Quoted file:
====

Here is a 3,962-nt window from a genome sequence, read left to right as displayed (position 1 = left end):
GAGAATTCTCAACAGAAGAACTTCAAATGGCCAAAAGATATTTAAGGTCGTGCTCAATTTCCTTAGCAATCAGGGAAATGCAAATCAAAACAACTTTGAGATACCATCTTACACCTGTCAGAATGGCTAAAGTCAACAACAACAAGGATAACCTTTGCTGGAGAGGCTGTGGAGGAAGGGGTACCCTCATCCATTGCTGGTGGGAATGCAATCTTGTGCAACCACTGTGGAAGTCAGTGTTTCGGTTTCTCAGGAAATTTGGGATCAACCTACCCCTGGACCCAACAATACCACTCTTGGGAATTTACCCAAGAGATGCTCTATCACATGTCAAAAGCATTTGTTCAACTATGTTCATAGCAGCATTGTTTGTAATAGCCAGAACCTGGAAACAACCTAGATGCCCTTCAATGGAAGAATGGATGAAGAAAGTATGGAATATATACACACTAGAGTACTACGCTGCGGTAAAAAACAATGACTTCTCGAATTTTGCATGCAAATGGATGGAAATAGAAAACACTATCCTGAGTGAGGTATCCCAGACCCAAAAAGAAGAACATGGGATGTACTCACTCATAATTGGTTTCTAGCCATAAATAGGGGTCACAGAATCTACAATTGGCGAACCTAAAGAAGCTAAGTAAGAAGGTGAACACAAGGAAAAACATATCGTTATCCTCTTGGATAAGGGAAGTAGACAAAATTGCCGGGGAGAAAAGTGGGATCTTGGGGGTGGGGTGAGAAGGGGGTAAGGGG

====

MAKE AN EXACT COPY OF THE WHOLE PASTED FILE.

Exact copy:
Here is a 3,962-nt window from a genome sequence, read left to right as displayed (position 1 = left end):
GAGAATTCTCAACAGAAGAACTTCAAATGGCCAAAAGATATTTAAGGTCGTGCTCAATTTCCTTAGCAATCAGGGAAATGCAAATCAAAACAACTTTGAGATACCATCTTACACCTGTCAGAATGGCTAAAGTCAACAACAACAAGGATAACCTTTGCTGGAGAGGCTGTGGAGGAAGGGGTACCCTCATCCATTGCTGGTGGGAATGCAATCTTGTGCAACCACTGTGGAAGTCAGTGTTTCGGTTTCTCAGGAAATTTGGGATCAACCTACCCCTGGACCCAACAATACCACTCTTGGGAATTTACCCAAGAGATGCTCTATCACATGTCAAAAGCATTTGTTCAACTATGTTCATAGCAGCATTGTTTGTAATAGCCAGAACCTGGAAACAACCTAGATGCCCTTCAATGGAAGAATGGATGAAGAAAGTATGGAATATATACACACTAGAGTACTACGCTGCGGTAAAAAACAATGACTTCTCGAATTTTGCATGCAAATGGATGGAAATAGAAAACACTATCCTGAGTGAGGTATCCCAGACCCAAAAAGAAGAACATGGGATGTACTCACTCATAATTGGTTTCTAGCCATAAATAGGGGTCACAGAATCTACAATTGGCGAACCTAAAGAAGCTAAGTAAGAAGGTGAACACAAGGAAAAACATATCGTTATCCTCTTGGATAAGGGAAGTAGACAAAATTGCCGGGGAGAAAAGTGGGATCTTGGGGGTGGGGTGAGAAGGGGGTAAGGGG